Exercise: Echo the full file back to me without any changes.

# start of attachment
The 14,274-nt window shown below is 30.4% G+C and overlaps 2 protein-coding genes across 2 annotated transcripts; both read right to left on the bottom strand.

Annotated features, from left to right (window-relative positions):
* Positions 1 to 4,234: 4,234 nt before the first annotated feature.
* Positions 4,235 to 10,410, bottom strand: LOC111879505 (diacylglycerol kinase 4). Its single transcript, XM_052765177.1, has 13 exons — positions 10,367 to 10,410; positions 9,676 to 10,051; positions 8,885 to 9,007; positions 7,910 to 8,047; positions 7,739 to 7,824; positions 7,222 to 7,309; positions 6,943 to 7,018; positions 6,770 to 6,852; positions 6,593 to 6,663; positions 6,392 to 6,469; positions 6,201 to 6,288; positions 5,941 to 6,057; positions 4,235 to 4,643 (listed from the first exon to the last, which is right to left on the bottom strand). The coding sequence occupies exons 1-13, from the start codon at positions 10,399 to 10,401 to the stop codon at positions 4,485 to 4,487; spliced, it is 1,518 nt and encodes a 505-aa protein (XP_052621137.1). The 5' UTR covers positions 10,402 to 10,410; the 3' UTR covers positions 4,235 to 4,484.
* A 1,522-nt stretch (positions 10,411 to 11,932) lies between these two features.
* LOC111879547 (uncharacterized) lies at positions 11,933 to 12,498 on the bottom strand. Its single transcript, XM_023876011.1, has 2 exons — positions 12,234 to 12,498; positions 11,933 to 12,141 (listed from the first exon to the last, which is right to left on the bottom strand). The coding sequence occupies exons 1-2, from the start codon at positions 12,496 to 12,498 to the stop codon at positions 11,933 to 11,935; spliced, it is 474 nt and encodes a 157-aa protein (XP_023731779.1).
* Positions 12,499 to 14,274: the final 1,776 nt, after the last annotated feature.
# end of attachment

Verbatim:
The 14,274-nt window shown below is 30.4% G+C and overlaps 2 protein-coding genes across 2 annotated transcripts; both read right to left on the bottom strand.

Annotated features, from left to right (window-relative positions):
* Positions 1 to 4,234: 4,234 nt before the first annotated feature.
* Positions 4,235 to 10,410, bottom strand: LOC111879505 (diacylglycerol kinase 4). Its single transcript, XM_052765177.1, has 13 exons — positions 10,367 to 10,410; positions 9,676 to 10,051; positions 8,885 to 9,007; positions 7,910 to 8,047; positions 7,739 to 7,824; positions 7,222 to 7,309; positions 6,943 to 7,018; positions 6,770 to 6,852; positions 6,593 to 6,663; positions 6,392 to 6,469; positions 6,201 to 6,288; positions 5,941 to 6,057; positions 4,235 to 4,643 (listed from the first exon to the last, which is right to left on the bottom strand). The coding sequence occupies exons 1-13, from the start codon at positions 10,399 to 10,401 to the stop codon at positions 4,485 to 4,487; spliced, it is 1,518 nt and encodes a 505-aa protein (XP_052621137.1). The 5' UTR covers positions 10,402 to 10,410; the 3' UTR covers positions 4,235 to 4,484.
* A 1,522-nt stretch (positions 10,411 to 11,932) lies between these two features.
* LOC111879547 (uncharacterized) lies at positions 11,933 to 12,498 on the bottom strand. Its single transcript, XM_023876011.1, has 2 exons — positions 12,234 to 12,498; positions 11,933 to 12,141 (listed from the first exon to the last, which is right to left on the bottom strand). The coding sequence occupies exons 1-2, from the start codon at positions 12,496 to 12,498 to the stop codon at positions 11,933 to 11,935; spliced, it is 474 nt and encodes a 157-aa protein (XP_023731779.1).
* Positions 12,499 to 14,274: the final 1,776 nt, after the last annotated feature.